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Redevelopment Planning Underway For Good Samaritan Hospital Site

Shortly after noon on July 19, workers stretched construction barrels and webbing across the entrance to Good Samaritan Hospital's emergency center entrance.
Jerry Kenney
Shortly after noon on July 19, workers stretched construction barrels and webbing across the entrance to Good Samaritan Hospital's emergency center entrance.

Crews are already in the process of removing medical equipment from Good Samaritan Hospital. The West Dayton facility shut its doors last week amid outcry and the opening of a federal civil rights investigation.

Now, Good Samaritan owner Premier Health is moving forward with plans to dismantle and demolish the complex over the next two years.  

Many West Dayton health advocates had wanted to preserve the physical structure in hopes of attracting another hospital to the 13-acre site.

But Premier officials say deed restrictions enacted by the hospital group's board would bar another inpatient-care facility from moving onto the property.

Premier’s chief strategy officer Craig Self says a market analysis found Dayton could not support another full-service hospital at Good Samaritan's location. 

“From an inpatient standpoint, if you look at our region, the community that Good Samaritan served, there are other hospitals within a very short driving distance of there,” Self says. 

There are already too many beds, he says.

It’s an argument attorney Ellis Jacobs, from the firm Advocates for Basic Legal Equality, Inc. rejects.

Jacobs represents a coalition of westside activists who allege Good Samaritan’s departure leaves the neighborhood without access to needed medical care.

“There are 30,000 people that live right in the neighborhood of Good Samaritan Hospital and Premier cannot be allowed to abandon the urgent health care needs of people in that community," says Jacobs. "Premier needs to step up to the plate and provide a facility that can meet those urgent health-care needs.”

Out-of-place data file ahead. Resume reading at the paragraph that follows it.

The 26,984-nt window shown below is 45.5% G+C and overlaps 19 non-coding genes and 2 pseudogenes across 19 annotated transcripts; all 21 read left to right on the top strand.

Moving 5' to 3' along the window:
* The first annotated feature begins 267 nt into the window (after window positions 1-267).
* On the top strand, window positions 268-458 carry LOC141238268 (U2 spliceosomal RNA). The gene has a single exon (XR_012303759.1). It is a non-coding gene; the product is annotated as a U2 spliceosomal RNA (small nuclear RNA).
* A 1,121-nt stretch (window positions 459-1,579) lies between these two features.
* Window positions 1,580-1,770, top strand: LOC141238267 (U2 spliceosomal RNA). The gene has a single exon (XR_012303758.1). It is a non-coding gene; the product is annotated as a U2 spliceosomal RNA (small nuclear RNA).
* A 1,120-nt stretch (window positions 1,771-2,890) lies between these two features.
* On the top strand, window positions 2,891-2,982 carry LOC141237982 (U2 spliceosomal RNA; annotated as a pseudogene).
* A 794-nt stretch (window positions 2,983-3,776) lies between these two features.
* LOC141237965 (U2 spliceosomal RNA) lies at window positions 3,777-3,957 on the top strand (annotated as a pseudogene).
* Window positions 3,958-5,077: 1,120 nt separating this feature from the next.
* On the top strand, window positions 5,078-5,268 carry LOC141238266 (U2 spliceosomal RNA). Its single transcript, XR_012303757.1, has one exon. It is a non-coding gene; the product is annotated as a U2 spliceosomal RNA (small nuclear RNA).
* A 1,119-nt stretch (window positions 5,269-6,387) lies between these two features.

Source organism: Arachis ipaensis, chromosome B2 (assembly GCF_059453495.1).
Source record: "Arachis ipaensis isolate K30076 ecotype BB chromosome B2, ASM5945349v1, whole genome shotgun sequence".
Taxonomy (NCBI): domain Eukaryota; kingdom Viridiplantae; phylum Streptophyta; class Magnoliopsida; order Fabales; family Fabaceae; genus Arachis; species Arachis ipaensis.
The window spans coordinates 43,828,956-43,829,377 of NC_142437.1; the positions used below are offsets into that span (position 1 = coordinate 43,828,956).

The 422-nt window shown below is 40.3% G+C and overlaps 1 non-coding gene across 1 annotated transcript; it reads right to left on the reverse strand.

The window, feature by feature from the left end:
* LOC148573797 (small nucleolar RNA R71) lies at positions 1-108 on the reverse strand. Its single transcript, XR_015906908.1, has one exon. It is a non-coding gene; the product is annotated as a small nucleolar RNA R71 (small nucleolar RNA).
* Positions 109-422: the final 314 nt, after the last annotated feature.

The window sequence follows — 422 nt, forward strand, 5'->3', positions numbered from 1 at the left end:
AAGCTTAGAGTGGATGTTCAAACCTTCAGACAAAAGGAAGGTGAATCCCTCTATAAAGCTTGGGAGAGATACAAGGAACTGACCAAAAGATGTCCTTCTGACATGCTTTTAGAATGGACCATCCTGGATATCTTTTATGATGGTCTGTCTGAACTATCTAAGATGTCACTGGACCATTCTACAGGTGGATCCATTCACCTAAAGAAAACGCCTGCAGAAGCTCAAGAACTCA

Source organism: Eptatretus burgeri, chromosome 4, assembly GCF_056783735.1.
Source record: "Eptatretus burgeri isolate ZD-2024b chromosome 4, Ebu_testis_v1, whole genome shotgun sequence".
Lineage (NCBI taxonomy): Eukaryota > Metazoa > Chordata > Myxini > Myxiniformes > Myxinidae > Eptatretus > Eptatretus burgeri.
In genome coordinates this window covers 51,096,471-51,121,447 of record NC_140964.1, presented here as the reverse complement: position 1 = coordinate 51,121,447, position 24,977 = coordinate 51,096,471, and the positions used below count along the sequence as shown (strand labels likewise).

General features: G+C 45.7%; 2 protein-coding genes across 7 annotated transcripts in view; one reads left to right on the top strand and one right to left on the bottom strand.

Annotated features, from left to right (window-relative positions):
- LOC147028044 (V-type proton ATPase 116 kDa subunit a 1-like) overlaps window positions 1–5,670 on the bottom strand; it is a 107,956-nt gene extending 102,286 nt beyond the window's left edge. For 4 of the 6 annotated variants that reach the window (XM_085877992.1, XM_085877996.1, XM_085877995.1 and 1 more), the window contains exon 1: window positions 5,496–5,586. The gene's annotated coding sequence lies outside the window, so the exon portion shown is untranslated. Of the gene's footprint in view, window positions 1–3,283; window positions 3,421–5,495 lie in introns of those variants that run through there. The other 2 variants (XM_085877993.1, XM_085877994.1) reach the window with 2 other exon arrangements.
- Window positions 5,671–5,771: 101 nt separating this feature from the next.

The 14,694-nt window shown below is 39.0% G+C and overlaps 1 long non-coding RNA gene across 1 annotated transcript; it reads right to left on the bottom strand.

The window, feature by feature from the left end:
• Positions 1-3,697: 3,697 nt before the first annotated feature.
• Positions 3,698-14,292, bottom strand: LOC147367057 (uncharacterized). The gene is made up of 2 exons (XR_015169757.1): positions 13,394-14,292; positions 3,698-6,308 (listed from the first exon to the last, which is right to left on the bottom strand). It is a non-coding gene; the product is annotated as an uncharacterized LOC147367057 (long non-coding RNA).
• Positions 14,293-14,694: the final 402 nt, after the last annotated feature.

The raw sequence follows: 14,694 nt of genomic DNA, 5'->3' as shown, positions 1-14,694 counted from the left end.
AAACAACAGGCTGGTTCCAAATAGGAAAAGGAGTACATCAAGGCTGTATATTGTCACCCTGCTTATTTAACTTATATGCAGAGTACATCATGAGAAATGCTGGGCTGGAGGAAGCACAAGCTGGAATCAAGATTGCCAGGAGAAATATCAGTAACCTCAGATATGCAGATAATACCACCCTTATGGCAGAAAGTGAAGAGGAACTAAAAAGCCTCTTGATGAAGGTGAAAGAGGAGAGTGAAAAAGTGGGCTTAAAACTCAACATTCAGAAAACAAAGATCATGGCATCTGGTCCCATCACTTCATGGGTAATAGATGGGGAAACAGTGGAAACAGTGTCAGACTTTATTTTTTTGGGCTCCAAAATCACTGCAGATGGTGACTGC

Jacobs says he’s hoping investigators from the United States Department of Health and Human Services will reach the same conclusion. 

The Clergy Community Coalition in May filed a complaint with the civil rights division of HHS over Premier's plans to close Good Samaritan, saying the shutdown would jeopardize the health and safety of west side residents, especially African Americans and women who rely on the facility. 

For now, Premier and city development groups are collecting community input on  Good Samaritan’s redevelopment. A draft redevelopment vision is expected to be unveiled at a public meeting next month.

“We want to be purposeful, to look at the economic analysis, the conceptual ideas around the potential for redevelopment in the context of our Northwest Dayton community,” Self says.  

Click here for information about the Aug. 21 meeting.

Copyright 2018 WYSO

Jess Mador comes to WYSO from Knoxville NPR-station WUOT, where she created an interactive multimedia health storytelling project called TruckBeat, one of 15 projects around the country participating in AIR's Localore: #Finding Americainitiative. Before TruckBeat, Jess was an independent public radio journalist based in Minneapolis. She’s also worked as a staff reporter and producer at Minnesota Public Radio in the Twin Cities, and produced audio, video and web stories for a variety of other news outlets, including NPR News, APM, and PBS television stations. She has a Master's degree from the Columbia University Graduate School of Journalism in New York. She loves making documentaries and telling stories at the intersection of journalism, digital and social media.